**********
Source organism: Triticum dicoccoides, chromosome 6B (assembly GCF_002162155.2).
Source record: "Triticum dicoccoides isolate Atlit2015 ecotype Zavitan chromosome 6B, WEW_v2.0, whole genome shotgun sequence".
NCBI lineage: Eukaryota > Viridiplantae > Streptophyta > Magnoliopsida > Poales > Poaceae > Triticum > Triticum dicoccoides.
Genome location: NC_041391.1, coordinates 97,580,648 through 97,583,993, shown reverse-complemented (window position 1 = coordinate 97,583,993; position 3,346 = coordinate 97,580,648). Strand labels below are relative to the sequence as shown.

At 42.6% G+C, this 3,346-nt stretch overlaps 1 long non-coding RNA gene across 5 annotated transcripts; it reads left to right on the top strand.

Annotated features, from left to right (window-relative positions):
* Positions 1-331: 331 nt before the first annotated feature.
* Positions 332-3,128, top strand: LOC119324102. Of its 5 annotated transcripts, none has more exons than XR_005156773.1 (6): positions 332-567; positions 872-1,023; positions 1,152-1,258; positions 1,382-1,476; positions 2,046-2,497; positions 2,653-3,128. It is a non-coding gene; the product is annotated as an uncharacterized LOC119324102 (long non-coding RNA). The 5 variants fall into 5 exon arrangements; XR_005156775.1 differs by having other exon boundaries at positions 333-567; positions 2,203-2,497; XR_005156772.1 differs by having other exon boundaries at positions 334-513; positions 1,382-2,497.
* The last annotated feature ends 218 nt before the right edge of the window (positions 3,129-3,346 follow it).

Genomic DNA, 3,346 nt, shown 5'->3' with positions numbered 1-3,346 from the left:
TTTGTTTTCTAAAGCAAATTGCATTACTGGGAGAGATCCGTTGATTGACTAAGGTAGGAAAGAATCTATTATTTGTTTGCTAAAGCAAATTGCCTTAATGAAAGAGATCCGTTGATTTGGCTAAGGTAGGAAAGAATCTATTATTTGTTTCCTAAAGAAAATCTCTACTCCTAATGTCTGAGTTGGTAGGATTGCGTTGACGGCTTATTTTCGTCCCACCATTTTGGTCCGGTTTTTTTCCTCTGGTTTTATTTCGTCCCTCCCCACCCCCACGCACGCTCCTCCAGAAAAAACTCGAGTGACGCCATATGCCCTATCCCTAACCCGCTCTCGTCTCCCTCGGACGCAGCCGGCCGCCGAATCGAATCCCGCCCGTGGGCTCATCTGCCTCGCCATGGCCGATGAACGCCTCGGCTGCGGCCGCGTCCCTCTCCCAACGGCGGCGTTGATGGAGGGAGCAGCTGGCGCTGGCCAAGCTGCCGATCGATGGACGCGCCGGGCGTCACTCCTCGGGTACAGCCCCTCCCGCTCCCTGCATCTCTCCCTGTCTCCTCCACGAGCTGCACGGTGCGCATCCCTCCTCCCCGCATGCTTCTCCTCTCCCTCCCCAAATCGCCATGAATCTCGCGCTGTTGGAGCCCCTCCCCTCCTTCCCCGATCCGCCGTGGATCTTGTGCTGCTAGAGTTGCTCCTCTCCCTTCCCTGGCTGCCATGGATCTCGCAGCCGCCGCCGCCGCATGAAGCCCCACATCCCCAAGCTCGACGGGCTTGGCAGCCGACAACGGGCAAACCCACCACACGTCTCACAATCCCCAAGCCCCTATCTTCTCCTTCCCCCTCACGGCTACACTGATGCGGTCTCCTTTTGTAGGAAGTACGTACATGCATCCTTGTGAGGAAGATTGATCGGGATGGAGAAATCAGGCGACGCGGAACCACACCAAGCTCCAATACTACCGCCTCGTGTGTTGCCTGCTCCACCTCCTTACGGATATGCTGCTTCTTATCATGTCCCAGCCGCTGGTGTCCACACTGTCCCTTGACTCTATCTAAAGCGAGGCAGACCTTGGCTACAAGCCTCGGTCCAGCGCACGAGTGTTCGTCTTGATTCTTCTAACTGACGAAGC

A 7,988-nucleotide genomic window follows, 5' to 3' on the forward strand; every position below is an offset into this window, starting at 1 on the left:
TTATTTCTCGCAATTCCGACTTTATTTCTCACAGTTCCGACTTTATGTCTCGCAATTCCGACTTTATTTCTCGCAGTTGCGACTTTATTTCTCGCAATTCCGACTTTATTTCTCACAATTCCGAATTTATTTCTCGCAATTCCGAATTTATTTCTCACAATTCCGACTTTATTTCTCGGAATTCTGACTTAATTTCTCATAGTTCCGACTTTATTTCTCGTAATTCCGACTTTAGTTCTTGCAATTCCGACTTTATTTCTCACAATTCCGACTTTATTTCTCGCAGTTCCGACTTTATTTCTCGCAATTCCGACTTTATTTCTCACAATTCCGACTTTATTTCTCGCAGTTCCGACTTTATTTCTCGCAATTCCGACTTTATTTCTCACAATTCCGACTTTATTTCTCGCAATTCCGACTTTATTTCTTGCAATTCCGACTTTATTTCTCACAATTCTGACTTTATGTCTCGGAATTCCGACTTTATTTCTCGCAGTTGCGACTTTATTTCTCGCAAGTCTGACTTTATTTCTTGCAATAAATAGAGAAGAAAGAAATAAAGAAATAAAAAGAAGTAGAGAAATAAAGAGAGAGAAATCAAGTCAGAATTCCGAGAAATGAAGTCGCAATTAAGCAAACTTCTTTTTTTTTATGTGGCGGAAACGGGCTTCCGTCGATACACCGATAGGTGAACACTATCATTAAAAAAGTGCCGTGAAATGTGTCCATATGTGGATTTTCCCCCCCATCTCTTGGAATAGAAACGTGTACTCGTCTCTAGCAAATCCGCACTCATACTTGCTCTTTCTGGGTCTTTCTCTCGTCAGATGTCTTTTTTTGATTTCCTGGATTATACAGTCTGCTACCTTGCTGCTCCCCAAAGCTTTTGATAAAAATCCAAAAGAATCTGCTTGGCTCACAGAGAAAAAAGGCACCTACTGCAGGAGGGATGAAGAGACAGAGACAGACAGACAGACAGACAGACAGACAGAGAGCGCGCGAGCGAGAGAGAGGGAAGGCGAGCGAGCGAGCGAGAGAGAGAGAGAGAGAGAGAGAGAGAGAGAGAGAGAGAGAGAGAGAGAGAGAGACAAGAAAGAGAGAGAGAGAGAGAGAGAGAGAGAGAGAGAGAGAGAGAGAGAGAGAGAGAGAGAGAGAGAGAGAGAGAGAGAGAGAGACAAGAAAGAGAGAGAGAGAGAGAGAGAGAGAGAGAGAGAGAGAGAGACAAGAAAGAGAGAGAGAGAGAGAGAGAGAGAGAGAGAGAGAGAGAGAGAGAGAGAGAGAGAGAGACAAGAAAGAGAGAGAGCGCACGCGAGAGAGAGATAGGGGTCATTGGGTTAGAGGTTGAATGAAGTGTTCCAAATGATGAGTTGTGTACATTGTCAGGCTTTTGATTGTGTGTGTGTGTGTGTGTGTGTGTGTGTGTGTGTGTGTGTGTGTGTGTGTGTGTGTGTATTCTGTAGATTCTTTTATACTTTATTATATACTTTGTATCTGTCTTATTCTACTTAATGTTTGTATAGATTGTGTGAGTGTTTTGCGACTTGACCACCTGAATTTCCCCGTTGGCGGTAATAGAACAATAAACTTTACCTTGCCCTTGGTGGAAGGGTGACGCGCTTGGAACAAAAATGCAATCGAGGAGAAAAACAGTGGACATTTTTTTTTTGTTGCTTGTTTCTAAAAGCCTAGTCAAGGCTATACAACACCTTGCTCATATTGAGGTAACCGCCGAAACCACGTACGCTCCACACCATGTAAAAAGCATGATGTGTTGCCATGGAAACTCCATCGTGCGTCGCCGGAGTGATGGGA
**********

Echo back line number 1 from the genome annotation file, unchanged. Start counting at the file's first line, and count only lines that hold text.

Source organism: Triticum dicoccoides, chromosome 6B (assembly GCF_002162155.2).